Audience Participation Week continues, and today’s three words were submitted by resident Summit Bishopess, First Lady Veronica Greear. To figure out which words below she submitted (and find out what APW is all about), check out the comments on this post.

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Way too many churches get derailed over secondary issues.

I was reminded of this yesterday after a staff discussion on the ethos of our church.  If you haven’t been around the Summit and aren’t used to people who regularly consult word-of-the-day calendars to get super cool words to toss in their vocabulary like you’d toss slivered almonds into a salad, ethos describes the underlying purpose and flavor of your organization.  Or at least I think that’s what it describes.  I accidentally threw away that word of the day page when I ripped it off.

Anyway, your ethos defines you.  It gives you direction.  It helps you know whether a ministry or program or budget item is hitting the mark or missing the point.  And when times get tough, your ethos will keep you focused on your primary issues and keep you out of the mire of the secondary.

For us, our primary issues center around doctrine: Jesus is the Son of God, he died on the cross as a substitute for our sins, the Bible is our ultimate authority, and the Trinity the expression of God in three distinct persons.  (This is not necessarily an exhaustive doctrinal list, but you get the point.)  Our primary issues also center around methodology: excellence in programming, missional in focus, and gospel-centered in life.

Secondary issues are the areas where we have a great amount of room for disagreement, as it should be.  We frequently have Republicans worshipping alongside Democrats, Calvinists serving beside Armenians, and people who lost the first round of the second grade spelling bee sitting in a small group next to people who can spell antidisestablishmentarianism.

When a secondary issue becomes a primary issue, you have a recipe for disaster.  Whether it’s an individual who makes their cause of utmost importance or an entire church that takes its focus off the gospel and places it on something silly, secondary issues should remain secondary, not primary.  That’s why they’re called secondary, yo.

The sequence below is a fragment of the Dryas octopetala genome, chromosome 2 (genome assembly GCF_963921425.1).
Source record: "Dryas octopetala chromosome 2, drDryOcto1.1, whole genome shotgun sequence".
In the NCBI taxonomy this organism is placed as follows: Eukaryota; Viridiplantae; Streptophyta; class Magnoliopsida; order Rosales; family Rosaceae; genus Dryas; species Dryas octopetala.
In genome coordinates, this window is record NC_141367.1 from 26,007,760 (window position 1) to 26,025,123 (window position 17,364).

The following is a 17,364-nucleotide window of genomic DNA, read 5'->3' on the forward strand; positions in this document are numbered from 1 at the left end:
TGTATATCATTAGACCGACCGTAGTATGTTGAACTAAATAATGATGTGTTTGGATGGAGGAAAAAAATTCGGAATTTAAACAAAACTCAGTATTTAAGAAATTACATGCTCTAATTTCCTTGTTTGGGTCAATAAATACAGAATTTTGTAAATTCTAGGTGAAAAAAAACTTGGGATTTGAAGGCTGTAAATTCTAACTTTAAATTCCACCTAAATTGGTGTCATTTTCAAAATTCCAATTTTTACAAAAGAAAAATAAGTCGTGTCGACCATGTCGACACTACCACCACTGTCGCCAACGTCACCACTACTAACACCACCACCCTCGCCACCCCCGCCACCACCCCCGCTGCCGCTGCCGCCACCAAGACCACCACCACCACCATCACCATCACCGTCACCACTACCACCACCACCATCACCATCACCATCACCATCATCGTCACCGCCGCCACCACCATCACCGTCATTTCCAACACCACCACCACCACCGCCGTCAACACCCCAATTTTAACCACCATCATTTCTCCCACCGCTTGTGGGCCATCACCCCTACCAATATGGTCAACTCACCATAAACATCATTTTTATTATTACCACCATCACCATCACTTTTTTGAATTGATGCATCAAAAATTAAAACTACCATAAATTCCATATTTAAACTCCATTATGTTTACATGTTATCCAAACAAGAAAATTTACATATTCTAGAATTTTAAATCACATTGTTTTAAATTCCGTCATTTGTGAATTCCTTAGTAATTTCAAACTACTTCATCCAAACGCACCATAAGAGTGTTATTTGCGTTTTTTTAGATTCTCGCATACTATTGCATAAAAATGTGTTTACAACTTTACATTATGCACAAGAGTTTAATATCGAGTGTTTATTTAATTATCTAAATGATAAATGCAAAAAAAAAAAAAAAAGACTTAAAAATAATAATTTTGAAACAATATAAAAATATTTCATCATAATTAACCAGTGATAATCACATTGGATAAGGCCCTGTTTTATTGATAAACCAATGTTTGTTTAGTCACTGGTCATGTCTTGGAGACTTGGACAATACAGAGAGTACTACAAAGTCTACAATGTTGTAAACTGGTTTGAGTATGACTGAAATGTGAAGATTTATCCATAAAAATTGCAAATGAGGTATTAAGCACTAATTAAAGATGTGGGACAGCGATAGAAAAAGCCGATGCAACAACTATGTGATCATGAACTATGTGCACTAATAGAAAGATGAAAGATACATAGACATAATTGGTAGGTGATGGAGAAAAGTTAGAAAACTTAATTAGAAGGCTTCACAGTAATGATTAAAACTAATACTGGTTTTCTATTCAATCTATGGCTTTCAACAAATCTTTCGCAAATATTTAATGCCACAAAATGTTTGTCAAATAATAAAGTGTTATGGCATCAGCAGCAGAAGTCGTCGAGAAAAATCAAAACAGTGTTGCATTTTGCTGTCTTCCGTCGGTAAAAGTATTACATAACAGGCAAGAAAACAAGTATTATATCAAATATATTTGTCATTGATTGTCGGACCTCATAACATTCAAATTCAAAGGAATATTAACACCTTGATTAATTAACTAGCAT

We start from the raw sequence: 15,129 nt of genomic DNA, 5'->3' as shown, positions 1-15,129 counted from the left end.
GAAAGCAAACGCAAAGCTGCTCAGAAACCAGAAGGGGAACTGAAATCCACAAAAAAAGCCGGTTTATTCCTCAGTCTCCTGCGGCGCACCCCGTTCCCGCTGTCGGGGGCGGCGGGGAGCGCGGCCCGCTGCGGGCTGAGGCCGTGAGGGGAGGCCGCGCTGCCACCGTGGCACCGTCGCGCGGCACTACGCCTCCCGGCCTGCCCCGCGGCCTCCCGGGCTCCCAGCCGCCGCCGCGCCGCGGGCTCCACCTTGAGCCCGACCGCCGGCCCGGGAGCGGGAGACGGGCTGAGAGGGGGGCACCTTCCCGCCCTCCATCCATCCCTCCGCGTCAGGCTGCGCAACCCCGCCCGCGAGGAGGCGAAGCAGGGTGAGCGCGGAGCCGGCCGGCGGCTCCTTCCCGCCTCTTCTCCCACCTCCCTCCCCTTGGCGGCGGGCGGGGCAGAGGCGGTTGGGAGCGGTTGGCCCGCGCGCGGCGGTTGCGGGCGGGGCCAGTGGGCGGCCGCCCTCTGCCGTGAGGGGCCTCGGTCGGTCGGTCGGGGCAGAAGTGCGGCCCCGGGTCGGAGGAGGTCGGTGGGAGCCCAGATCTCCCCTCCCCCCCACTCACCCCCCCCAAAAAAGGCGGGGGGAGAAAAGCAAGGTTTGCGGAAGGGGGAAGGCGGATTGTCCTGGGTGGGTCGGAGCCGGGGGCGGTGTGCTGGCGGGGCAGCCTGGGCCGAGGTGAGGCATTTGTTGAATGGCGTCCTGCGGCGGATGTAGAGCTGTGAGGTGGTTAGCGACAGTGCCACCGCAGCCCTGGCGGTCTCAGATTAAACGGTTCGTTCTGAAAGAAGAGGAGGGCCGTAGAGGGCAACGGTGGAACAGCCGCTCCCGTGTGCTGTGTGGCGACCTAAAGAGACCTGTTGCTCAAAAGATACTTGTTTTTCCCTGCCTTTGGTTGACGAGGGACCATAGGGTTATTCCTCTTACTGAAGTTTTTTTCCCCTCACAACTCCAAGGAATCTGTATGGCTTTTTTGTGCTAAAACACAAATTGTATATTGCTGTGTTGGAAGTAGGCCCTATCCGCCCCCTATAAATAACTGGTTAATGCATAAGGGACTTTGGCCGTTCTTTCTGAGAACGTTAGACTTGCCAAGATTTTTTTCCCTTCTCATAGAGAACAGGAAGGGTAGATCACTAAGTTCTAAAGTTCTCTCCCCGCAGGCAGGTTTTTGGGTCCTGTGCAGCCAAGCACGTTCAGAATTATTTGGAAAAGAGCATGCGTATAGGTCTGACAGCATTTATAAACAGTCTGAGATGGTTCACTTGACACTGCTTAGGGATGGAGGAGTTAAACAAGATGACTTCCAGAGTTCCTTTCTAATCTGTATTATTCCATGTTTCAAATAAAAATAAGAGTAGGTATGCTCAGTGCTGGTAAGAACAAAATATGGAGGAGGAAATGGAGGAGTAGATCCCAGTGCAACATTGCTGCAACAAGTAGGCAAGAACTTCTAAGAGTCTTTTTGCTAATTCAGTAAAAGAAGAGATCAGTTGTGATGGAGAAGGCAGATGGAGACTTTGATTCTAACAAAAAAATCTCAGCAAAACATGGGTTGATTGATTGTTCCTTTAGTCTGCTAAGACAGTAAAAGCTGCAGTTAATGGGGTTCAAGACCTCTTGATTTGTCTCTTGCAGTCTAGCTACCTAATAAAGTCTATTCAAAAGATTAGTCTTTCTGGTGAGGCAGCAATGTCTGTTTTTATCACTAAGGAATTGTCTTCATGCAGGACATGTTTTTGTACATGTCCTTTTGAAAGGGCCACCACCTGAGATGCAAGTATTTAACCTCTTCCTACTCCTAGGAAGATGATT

As a church staff, we’ve tried our best to identify those things that are our primary issues, and stick to them.  The result has been a church where the ministry lines are cleaner, the community aspect is deeper, and the worship experience is richer.  As a buddy of mine told me a couple of years ago, “You’ve got the coolest church on the eastern seaboard.”  I think I’d have to agree.

However, that didn’t come by accident.  We’ve had plenty of people who’ve wanted to add their secondary issue to our primary list (No, I won’t identify the people or their issues.  Do you think I was born yesterday?).  Along the way, somebody has had to be the keeper of the primary issues.  For us, that’s our elder team and pastoral staff.  And the primary issues are kept primary by continually going to scripture and letting it be our guide on what must be primary.

You and I might disagree on baby seals or shopping on the Sabbath or the plight of the Jews or gun control or illegal poachers…or even the fact that Jews are buying guns on the Sabbath in order to poach a baby seal…but that doesn’t mean that we can’t worship together.  It doesn’t dilute the message of the gospel.  On the contrary: when we worship together in spite of differences of opinion on secondary issues, it allows a watching world to realize there’s just something different about us.

So how about you?  Are any of your secondaries trying to become primaries?

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